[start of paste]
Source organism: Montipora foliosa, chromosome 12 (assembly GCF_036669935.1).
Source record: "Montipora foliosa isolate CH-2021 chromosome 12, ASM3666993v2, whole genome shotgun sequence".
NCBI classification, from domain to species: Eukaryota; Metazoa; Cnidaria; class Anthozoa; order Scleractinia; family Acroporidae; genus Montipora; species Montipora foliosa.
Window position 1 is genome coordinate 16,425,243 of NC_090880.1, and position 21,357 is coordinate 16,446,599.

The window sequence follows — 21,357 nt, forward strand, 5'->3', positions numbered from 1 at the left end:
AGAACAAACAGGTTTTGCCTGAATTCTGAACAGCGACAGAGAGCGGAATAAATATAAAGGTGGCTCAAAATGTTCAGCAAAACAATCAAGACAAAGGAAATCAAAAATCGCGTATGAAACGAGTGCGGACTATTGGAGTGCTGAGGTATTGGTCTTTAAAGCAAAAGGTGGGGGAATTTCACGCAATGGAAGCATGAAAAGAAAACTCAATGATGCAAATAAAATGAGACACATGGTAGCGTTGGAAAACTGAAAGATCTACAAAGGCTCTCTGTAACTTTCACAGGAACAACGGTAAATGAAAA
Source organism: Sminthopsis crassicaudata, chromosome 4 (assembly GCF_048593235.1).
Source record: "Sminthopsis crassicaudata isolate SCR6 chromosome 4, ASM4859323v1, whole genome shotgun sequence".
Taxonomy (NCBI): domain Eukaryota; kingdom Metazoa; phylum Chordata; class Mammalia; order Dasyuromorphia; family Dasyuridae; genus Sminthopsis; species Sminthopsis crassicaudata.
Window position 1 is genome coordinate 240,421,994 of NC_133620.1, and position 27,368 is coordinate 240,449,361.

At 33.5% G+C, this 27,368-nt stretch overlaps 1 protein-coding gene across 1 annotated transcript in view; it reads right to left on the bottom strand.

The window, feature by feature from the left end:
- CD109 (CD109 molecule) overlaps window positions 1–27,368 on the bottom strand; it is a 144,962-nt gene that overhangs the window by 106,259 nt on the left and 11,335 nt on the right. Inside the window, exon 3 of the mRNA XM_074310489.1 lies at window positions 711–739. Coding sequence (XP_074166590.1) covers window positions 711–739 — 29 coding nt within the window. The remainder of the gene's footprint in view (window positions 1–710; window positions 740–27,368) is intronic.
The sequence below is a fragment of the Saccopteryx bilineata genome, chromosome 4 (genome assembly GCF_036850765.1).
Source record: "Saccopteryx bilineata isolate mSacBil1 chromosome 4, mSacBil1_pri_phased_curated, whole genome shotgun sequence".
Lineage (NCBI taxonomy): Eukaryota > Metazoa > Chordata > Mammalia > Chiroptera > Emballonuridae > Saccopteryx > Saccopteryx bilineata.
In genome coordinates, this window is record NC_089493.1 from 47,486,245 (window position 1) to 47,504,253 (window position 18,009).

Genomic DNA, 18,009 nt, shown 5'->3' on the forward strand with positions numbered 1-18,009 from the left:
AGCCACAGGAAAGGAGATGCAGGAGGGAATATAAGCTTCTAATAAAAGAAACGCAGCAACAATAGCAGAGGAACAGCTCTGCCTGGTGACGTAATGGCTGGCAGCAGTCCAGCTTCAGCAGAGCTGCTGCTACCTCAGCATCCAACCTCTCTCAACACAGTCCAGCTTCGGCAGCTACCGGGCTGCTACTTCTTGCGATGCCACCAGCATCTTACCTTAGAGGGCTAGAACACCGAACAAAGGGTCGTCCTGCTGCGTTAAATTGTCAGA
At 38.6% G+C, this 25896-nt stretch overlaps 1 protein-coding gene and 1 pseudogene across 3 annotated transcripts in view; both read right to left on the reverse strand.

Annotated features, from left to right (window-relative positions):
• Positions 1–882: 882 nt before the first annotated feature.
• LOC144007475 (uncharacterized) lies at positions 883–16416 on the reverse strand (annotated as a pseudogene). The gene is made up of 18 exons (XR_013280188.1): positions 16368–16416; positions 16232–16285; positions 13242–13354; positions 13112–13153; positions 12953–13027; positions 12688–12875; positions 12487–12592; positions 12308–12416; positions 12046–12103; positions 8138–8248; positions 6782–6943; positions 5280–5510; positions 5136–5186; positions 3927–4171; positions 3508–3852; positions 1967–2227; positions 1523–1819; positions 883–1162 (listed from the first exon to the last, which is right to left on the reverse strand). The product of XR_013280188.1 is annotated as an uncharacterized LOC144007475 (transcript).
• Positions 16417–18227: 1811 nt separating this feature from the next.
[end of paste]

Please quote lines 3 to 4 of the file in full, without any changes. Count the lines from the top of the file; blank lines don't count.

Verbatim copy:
NCBI classification, from domain to species: Eukaryota; Metazoa; Cnidaria; class Anthozoa; order Scleractinia; family Acroporidae; genus Montipora; species Montipora foliosa.
Window position 1 is genome coordinate 16,425,243 of NC_090880.1, and position 21,357 is coordinate 16,446,599.